Simcha Savings: How to Grow Your Stash

It’s frightening to consider. Many parents face massive unfunded financial obligations in the form of future simcha expenses. It’s easy to forget it sometimes, but in total, simcha expenses are greater than most mortgages!

Here’s the equation: # of sons × [bar mitzvah + engagement gifts + aufruf + FLOPC] + # of daughters × [vort + gifts + home setup + wedding + sheva brachos +support] = ?!?!?!?

Very few can write a check for many thousands from their regular income, so they need to begin setting aside savings years in advance. Anything short of that and they will face excessive borrowing or fundraising down the line.

Breaking it down

Steadily stashing monthly amounts for future simchos will help alleviate the funding challenges. Say Mr. B. wants to gather $48,000 for his newborn daughter’s future wedding needs. While there’s no way he’ll come up with that amount in one shot, setting aside $200 a month for 20 years will accomplish the same thing. ($200 x 240 months = $48,000.) While it takes persistence to save consistently for years, it’s what most people need to do to reach their financial goals.

The power of compound interest

But even over time, adequate simcha funds are still hard to accumulate. If Mr. B. has five kids, locking away $1,000 a month for them ($200 x 5 kids) will bite into the budget. He can lighten the load by growing the pot significantly using the power of investing. Depending on achievable rates of returns, Mr. B. may dramatically reduce the payments he needs to place into wedding saving funds. Less needs to be removed from the present budget since the money will grow in the future.

But at what percent?

Instead of putting his savings under a mattress, let’s say Mr. B. uses CDs, earning an average 2% rate. In that case, he can lower his monthly payment for his child from $200 to $165 and still attain his goal ($165 x 240 months invested @ 2% = $48,641). Better, but not by much. If Mr. B. takes a bit more risk and grows the savings at 6% annually, he can halve the $200 payment; $100 monthly for 240 months will hit his goal ($100 x 240 months invested @ 6.3% = $48,000). While investing takes effort and introduces various complexities, the profits bring financial goals within more realistic reach.

Consider risk, taxes, and fees

So why stop at 6%? If Mr. B. is a highly skilled investor and can consistently earn 12% on his savings, he will need to save just $50 monthly ($50 x 240 months invested @12% = $49,462). Note that at that rate of growth, just one-quarter of the accumulated $48,000 is principal, and three quarters is profit ($12,000 principal and $36,000 profit). While this scenario is very tempting, few amateur investors can earn consistent double-digit returns. Factoring in fees, taxes, and basic risk protection (especially as withdrawal dates near,) getting even a 6% return is difficult for many investors.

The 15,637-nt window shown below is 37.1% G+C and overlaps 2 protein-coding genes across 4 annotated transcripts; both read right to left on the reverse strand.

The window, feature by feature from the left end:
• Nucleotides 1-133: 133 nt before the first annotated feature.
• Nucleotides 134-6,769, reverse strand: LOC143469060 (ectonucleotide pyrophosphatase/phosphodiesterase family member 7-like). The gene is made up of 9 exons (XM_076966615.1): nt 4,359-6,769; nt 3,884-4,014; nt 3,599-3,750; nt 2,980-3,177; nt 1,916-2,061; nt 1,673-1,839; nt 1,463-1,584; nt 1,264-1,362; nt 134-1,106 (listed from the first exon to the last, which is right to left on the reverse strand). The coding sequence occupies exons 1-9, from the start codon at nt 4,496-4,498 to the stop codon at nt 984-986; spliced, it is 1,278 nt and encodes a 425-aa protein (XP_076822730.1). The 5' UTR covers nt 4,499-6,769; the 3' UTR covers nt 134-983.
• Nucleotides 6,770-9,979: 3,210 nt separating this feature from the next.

Save. Save. And save some more.

For his older kids, Mr. B. may well need money before 20 years pass. This time frame means he needs to add more than $100 per month now to hit his goals. Over a condensed 10-year time period, payments of about $300 per month are required to hit $48,000 ($300 x 120 months invested @ 6% = $49,163). So while $100 monthly may work for his new daughter, he will have to pay extra for the others. Parents need to save big and save early if they want to avoid significant discomfort down the line.

What’s your plan?

Use the table above to estimate your own savings plan. It assumes monthly payments of $100 and charts the growth based on the number of months and various investment returns. For example, assuming a 10-year time period and 6% returns, the table shows that consistent $100 deposits would grow to about $16,000. You will, therefore, need to double your payments if your goal is $32,000, or you may cut the deposits to $50 if your goal is $8,000.

Consistent saving matter

The chart also illustrates the article’s main points: You need many monthly payments invested to grow a substantial pool of funds. Note that, despite double-digit returns, investors won’t accumulate much after a few years of stashing. At five years, even at 12%, the investor’s $6,000 grows to just over $8,000, so the bulk of the pot is still principal, not profit. Excellent investment returns don’t help if there’s minimal money invested.

But good investments matter too

But over time, investment returns make a big difference to wealth creation. The table shows how over 25 years, payments totaling $30,000 barely grew at a 2% rate, expanding to just $38,882. Compare that with more than doubling at 6% (to $69,299) and quadrupling at 10% (to $132,683). Without the added boost from growth investing, accumulating wealth is almost impossible. Hopefully, Mashiach will set us free well beforehand, but until then, we’re in the hishtadlus grind. Yaakov Avinu worked for 14 years to secure his family’s future. Most of us will work longer than that to pay for ours!

Want to dig deeper?

Try these related articles

SOS: Saving Our Simcha

Three Types of Chasunah Savings Plans—Which Is the Best?

How Much Money Does a Frum Family Need?

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